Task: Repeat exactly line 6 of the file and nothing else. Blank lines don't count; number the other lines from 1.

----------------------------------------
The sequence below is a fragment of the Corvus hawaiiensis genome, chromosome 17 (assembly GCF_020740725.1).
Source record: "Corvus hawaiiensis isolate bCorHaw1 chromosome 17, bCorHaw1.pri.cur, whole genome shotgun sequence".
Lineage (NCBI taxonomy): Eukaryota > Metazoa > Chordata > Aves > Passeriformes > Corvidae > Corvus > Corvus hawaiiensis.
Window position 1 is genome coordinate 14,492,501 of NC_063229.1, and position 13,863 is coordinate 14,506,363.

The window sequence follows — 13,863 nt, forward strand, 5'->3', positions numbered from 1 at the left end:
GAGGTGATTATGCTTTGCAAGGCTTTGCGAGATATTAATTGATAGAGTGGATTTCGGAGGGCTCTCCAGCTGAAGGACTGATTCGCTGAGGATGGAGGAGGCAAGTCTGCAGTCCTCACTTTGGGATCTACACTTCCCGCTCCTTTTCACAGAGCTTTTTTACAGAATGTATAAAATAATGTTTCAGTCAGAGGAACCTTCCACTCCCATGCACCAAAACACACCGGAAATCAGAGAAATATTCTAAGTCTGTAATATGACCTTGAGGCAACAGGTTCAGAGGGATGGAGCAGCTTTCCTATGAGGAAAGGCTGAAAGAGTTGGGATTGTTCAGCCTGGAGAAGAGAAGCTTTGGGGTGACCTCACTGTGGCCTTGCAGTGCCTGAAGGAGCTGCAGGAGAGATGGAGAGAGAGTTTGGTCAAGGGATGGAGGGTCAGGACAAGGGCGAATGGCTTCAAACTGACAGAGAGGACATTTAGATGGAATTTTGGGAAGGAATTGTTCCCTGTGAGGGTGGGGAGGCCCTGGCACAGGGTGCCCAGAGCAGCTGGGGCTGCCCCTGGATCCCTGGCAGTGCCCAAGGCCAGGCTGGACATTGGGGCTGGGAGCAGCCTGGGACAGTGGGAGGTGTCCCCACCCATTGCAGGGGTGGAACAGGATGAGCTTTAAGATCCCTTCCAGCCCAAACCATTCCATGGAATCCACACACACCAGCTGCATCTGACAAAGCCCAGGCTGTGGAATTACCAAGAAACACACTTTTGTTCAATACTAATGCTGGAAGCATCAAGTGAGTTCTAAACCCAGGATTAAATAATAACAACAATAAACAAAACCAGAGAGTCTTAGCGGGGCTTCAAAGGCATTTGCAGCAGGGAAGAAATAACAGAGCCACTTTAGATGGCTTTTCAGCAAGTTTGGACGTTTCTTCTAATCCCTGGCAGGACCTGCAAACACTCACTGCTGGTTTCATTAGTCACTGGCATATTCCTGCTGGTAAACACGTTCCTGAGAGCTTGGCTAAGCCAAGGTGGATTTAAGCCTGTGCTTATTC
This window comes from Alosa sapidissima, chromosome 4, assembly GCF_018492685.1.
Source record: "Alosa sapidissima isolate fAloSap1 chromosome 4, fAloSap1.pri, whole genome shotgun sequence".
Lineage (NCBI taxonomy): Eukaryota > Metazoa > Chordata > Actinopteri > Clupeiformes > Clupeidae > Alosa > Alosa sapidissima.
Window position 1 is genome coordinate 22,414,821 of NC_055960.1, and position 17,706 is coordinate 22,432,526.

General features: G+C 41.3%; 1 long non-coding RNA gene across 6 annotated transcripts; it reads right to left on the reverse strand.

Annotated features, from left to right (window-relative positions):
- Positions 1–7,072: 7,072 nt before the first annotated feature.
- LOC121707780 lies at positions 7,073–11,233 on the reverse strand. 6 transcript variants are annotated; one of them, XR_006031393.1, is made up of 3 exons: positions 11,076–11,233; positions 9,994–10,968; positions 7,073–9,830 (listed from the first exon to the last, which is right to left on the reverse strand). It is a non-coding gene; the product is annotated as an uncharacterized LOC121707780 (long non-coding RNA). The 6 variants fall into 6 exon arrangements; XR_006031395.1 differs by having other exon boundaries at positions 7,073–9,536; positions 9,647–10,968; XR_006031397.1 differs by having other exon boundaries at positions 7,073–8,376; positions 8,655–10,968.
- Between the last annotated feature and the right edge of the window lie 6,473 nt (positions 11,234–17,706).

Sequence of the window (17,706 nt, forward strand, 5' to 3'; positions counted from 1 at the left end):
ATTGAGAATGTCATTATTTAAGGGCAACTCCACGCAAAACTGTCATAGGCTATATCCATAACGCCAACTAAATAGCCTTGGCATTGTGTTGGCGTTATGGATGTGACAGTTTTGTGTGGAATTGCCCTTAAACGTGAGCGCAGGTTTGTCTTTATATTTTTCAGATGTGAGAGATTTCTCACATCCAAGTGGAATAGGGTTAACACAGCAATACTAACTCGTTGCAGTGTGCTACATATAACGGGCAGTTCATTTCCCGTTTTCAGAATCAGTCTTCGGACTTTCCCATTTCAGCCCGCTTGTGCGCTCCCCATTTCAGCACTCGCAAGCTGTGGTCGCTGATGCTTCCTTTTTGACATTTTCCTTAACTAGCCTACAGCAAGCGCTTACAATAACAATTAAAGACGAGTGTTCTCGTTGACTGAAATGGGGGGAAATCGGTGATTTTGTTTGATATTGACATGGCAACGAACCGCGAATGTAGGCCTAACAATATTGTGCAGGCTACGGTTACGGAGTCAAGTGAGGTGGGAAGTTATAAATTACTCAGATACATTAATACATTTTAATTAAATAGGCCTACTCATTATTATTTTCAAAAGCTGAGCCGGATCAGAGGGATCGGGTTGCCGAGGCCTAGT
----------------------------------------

GAGGTGATTATGCTTTGCAAGGCTTTGCGAGATATTAATTGATAGAGTGGATTTCGGAGGGCTCTCCAGCTGAAGGACTGATTCGCTGAGGATGGAGGAGGCAAGTCTGCAGTCCTCACTTTGGGATCTACACTTCCCGCTCCTTTTCACAGAGCTTTTTTACAGAATGTATAAAATAATGTTTCAGTCAGAGGAACCTTCCACTCCCATGCACCAAAACACACCGGAAATCAGAGAAATATTCTAAGTCTGTAATATGACCTTGAGGCAACAGGTTCAGAGGGATGGAGCAGCTTTCCTATGAGGAAAGGCTGAAAGAGTTGGGATTGTTCAGCCTGGAGAAGAGAAGCTTTGGGGTGACCTCACTGTGGCCTTGCAGTGCCTGAAGGAGCTGCAGGAGAGATGGAGAGAGAGTTTGGTCAAGGGATGGAGGGTCAGGACAAGGGCGAATGGCTTCAAACTGACAGAGAGGACATTTAGATGGAATTTTGGGAAGGAATTGTTCCCTGTGAGGGTGGGGAGGCCCTGGCACAGGGTGCCCAGAGCAGCTGGGGCTGCCCCTGGATCCCTGGCAGTGCCCAAGGCCAGGCTGGACATTGGGGCTGGGAGCAGCCTGGGACAGTGGGAGGTGTCCCCACCCATTGCAGGGGTGGAACAGGATGAGCTTTAAGATCCCTTCCAGCCCAAACCATTCCATGGAATCCACACACACCAGCTGCATCTGACAAAGCCCAGGCTGTGGAATTACCAAGAAACACACTTTTGTTCAATACTAATGCTGGAAGCATCAAGTGAGTTCTAAACCCAGGATTAAATAATAACAACAATAAACAAAACCAGAGAGTCTTAGCGGGGCTTCAAAGGCATTTGCAGCAGGGAAGAAATAACAGAGCCACTTTAGATGGCTTTTCAGCAAGTTTGGACGTTTCTTCTAATCCCTGGCAGGACCTGCAAACACTCACTGCTGGTTTCATTAGTCACTGGCATATTCCTGCTGGTAAACACGTTCCTGAGAGCTTGGCTAAGCCAAGGTGGATTTAAGCCTGTGCTTATTC